There are some parts that i need your help to explain in order to understand the whole process better.

  1. From the picture that attached previously on Neural Network architecture, may i know the reason on why the platform set to have 1D convolutional layer for 2 times? As we can see in the picture, there is 1D CNN, followed by the dropout rate, and then there is another 1D CNN layer. Hope you can explain about this matter.

  2. Since i am still learning about the ML, i am curious about the term ‘parameter’ and ‘hyperparameter’ used in training the ML. Does the hyperparameter here refer to the number epoch and 1D CNN layer? Is there any other setting that are considered as hyperparameter?
    Then, how about the parameter setting? Which part are consider as parameter?

  3. When i uploaded the generated source code which contain the trained impulse into the device, and start given the command, the reading shows in the serial monitor, which i assume as the confidence level. May i know how the confidence level is calculated after the command was given to the device ?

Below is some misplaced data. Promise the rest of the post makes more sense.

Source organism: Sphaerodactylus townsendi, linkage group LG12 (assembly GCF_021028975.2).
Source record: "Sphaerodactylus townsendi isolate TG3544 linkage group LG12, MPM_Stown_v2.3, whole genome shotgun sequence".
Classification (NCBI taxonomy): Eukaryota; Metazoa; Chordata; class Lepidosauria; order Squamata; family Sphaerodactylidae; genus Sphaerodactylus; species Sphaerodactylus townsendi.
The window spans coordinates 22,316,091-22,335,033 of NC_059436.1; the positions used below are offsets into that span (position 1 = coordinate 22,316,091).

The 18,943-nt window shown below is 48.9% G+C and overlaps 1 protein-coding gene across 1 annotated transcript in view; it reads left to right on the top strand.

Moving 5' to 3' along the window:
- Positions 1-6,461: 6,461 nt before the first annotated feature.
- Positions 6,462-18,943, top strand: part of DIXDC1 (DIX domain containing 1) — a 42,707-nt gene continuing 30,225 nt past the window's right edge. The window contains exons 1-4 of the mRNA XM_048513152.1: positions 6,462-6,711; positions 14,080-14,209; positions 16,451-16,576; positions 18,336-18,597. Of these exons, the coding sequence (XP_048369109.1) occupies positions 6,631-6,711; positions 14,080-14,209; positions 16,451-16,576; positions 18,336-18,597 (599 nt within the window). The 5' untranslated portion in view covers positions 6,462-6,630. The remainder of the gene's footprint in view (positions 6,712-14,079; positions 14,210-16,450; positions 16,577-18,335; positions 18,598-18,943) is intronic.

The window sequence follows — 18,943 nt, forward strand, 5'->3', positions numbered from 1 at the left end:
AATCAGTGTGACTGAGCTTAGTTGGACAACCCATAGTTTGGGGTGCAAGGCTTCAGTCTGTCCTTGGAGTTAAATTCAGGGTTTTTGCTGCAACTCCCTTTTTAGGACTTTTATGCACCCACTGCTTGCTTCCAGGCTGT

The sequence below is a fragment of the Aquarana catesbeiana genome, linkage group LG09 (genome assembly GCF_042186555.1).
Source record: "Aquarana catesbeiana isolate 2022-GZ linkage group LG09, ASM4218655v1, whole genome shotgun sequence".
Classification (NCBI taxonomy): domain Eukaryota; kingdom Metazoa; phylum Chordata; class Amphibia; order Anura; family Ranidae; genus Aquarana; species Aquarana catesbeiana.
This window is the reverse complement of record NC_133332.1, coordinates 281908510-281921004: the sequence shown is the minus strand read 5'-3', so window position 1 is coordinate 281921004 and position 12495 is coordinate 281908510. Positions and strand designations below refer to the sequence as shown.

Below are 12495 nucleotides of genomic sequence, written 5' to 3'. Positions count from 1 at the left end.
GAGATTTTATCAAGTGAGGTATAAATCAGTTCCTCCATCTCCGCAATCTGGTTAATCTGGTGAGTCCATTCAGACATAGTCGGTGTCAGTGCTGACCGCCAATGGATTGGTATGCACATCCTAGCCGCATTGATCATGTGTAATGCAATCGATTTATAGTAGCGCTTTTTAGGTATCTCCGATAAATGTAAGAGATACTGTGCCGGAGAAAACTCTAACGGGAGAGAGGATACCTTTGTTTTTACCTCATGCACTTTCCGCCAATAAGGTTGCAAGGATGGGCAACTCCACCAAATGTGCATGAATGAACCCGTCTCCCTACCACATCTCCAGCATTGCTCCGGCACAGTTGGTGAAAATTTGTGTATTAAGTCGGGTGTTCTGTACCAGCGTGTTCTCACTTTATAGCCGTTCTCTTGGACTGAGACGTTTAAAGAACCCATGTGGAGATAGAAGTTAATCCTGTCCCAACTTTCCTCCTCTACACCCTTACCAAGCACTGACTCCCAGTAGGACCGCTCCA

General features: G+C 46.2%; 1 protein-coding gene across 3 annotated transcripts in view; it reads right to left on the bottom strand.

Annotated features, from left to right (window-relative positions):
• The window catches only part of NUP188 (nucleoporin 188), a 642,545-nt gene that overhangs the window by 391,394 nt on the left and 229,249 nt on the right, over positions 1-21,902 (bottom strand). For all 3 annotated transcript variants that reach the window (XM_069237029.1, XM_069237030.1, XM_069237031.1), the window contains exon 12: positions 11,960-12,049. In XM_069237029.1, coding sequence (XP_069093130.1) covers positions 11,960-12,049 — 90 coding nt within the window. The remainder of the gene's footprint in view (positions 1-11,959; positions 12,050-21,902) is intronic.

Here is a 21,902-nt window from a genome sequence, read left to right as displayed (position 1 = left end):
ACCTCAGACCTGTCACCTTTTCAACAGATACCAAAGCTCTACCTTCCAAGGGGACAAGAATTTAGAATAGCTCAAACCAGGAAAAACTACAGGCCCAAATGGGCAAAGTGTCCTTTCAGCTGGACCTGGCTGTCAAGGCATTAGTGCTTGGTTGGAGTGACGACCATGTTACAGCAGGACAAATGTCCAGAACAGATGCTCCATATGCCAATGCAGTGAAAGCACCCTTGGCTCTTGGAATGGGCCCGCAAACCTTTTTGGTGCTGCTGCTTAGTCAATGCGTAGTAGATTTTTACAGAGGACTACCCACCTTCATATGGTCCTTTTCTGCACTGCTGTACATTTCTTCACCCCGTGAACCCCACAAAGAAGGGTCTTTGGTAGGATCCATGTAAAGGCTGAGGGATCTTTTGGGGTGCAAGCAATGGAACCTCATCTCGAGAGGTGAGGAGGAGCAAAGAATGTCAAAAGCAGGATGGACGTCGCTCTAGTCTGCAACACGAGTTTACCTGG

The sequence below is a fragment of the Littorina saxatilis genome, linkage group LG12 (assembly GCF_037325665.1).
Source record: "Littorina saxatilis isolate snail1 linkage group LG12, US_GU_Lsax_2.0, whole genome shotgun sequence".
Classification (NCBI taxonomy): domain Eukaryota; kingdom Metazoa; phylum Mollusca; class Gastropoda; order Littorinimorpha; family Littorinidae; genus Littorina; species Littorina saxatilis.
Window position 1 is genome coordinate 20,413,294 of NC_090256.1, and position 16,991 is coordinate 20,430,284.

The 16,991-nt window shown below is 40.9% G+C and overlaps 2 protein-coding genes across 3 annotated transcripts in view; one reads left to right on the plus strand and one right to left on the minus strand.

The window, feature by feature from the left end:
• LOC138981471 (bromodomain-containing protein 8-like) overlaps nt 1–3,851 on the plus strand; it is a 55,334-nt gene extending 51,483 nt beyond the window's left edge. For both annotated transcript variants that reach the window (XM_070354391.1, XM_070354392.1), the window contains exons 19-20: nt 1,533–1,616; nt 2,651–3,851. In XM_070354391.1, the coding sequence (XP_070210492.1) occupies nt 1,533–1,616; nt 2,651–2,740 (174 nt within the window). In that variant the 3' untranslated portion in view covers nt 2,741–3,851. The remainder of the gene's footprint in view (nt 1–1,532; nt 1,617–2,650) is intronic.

Your opinion and advice are highly appreciated.

Thank you, have a nice day.

Hi @asmayusof,

  1. You can use successive convolutional layers to learn more and more complex features from raw data. I recommend watching some videos or reading some introduction articles on convolutional neural networks to see how this works. This might be a good starting point: A friendly introduction to Convolutional Neural Networks and Image Recognition - YouTube. Anything that applies to 2D images also applies to 1D signals.
  2. “Parameters” are the internal weights and biases in a neural network that are automatically updated during training. “Hyperparameters” are anything that you can change as the engineer (such as the number and size of layers, the number of epochs, learning rate, etc.).
  3. The values you are seeing next to your labels (e.g. noise, speedup, start, turnright) are the confidence values associated with that particular label. They loosely approximate how much the model believes that the input data belongs to that particular class. For example, in the first inference of your screenshot, the model is very confident (i.e. with a 0.94922 certainty value) that the input data is noise.

Hope that helps!